Steve and I made our way back to our booth and sold a heck of a lot of beer, and $4 sodas and water until the concession officials told us there were 25 laps remaining in the race and no more alcohol could be sold. Let’s hope those are slow laps so more of the chain-drinking fans that we served during the day had time to sober up.

Infineon is a lot like Disneyland. You just can’t adequately describe it to someone who hasn’t been there. It brings together a cross section of 100,000 people to watch very fast and very loud cars, while consuming carnival food and booze on 720 acres next to vineyards in Sonoma County. It is a world unto itself.

At our Beer Booth, have your ID ready

Sunday, June 19th, 2011

These days, part of the job description of being a parent includes participating in fundraisers. And like most parents, we’re well-versed in the usual ones; the pasta feeds, gift wrap/candles/cookies/cookie dough/See’s Candy sales, silent auctions, and even bingo nights.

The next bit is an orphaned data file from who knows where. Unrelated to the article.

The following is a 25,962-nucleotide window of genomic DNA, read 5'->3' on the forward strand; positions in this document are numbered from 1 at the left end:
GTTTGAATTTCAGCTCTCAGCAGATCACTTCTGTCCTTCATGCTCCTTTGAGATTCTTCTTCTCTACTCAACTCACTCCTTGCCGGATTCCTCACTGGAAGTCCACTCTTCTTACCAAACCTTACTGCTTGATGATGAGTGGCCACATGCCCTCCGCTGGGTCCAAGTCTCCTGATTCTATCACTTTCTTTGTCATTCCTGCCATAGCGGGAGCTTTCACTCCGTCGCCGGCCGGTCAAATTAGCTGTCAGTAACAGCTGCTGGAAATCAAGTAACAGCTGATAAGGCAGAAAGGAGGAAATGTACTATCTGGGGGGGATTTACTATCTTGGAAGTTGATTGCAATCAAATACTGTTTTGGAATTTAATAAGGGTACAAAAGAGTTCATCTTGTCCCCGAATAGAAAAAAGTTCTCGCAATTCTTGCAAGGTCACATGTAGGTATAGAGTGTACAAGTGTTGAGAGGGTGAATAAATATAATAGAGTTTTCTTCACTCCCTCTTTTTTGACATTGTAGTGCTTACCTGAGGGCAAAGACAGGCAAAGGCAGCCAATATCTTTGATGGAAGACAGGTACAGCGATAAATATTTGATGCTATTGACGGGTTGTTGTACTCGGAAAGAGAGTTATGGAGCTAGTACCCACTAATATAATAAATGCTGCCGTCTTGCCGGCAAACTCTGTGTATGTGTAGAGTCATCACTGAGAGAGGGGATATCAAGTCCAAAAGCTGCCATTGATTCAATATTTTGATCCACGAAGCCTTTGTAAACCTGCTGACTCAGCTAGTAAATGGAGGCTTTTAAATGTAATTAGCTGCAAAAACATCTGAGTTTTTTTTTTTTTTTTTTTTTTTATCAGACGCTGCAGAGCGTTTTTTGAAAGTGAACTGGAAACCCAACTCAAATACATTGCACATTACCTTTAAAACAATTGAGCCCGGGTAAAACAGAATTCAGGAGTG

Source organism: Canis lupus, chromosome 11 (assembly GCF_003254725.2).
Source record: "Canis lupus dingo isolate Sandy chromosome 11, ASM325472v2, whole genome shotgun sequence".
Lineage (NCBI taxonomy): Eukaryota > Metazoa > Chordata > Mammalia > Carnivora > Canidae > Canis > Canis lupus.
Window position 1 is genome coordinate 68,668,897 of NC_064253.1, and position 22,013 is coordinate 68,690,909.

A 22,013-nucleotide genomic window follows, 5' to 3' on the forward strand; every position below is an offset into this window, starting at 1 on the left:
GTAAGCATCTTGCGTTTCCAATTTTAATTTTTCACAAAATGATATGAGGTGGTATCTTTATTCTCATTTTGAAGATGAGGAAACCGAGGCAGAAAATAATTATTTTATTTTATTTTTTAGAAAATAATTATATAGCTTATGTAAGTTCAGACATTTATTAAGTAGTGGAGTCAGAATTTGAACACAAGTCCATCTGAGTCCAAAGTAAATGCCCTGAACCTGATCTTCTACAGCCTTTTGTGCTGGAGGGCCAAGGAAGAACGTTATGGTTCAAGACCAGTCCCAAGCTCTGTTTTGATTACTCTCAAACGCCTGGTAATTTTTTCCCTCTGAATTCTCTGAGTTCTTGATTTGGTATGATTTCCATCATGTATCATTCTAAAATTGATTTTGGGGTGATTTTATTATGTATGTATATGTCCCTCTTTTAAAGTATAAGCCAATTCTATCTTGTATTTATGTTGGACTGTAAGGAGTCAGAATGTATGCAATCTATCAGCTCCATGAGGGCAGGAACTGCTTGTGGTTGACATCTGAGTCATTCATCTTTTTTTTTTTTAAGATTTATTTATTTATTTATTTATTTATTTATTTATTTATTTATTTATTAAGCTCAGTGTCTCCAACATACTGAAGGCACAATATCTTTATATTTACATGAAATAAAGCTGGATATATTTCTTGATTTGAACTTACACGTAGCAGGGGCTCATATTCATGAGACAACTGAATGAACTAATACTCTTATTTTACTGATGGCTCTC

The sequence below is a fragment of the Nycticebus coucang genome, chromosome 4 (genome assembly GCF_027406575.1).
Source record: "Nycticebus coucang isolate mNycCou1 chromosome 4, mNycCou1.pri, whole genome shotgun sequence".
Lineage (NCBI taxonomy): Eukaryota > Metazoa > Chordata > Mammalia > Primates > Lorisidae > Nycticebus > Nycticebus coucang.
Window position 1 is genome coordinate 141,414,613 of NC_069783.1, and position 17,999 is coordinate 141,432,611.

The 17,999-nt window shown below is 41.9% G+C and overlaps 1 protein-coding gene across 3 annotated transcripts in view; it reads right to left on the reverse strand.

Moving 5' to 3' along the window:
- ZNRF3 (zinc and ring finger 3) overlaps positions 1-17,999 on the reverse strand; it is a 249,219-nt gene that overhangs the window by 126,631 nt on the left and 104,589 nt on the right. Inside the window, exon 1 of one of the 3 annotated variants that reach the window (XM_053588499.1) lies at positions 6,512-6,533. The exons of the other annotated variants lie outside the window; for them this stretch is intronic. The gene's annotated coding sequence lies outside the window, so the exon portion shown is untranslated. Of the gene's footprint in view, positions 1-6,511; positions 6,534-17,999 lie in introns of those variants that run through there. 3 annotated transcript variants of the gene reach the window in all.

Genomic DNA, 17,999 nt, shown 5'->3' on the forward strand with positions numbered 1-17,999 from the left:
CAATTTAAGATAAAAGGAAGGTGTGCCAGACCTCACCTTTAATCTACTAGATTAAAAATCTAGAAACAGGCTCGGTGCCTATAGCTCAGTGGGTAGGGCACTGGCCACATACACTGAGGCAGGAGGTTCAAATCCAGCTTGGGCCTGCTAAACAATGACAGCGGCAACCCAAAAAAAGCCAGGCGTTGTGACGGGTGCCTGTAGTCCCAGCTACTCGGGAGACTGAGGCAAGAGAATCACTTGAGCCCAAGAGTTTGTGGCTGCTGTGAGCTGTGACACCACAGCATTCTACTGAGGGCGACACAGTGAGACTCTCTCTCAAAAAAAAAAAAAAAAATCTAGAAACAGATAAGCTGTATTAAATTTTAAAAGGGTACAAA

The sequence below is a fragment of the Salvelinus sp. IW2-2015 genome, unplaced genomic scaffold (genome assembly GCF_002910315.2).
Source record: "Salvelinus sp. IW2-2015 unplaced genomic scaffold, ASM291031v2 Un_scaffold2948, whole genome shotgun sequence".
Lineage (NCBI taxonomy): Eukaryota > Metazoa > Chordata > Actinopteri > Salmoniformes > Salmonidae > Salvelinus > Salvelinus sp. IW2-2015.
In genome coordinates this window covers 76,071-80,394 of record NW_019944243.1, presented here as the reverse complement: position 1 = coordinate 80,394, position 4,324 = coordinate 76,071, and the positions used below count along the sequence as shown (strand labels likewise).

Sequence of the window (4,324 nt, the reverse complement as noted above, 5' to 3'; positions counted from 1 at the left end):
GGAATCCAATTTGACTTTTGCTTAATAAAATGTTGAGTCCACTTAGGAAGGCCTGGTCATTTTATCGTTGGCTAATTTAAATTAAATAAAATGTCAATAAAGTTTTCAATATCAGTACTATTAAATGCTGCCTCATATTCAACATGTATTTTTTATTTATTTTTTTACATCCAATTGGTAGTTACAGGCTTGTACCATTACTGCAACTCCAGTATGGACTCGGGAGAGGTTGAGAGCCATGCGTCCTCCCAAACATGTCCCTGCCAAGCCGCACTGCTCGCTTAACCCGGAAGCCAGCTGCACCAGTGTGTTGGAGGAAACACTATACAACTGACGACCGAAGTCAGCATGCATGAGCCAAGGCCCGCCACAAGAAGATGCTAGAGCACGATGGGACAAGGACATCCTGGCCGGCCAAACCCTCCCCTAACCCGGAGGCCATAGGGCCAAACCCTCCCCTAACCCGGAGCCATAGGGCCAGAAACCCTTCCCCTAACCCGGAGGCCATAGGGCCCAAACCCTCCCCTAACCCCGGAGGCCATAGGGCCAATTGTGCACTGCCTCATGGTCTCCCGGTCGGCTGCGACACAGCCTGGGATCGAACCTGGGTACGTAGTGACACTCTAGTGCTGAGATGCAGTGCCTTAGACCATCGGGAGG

However, now Steve and I have moved up to the more adult side of fundraising because we’re going to be working a beer booth at next week’s NASCAR race at Infineon to raise money for the Petaluma High School cheerleading program. And in preparation for serving the over 21 crowd, we went to a morning of training on how to safely serve alcohol at an event described by the trainer as having “over the top adrenaline.”

First off, it’s a pretty cool arrangement that non-profit groups have the opportunity to raise some serious money over the three-days of NASCAR and future events at Infineon by working the concession booths. It would certainly be more efficient for the racetrack and concession company to hire people who know what they are doing to work the booths instead of some neophyte beer server and cheer-mom like myself. Instead they allow a wide assortment of non-profits including Sea Scouts, Christian schools, Lions clubs and even Navy recruiters to trade sweat equity for dollars for their group.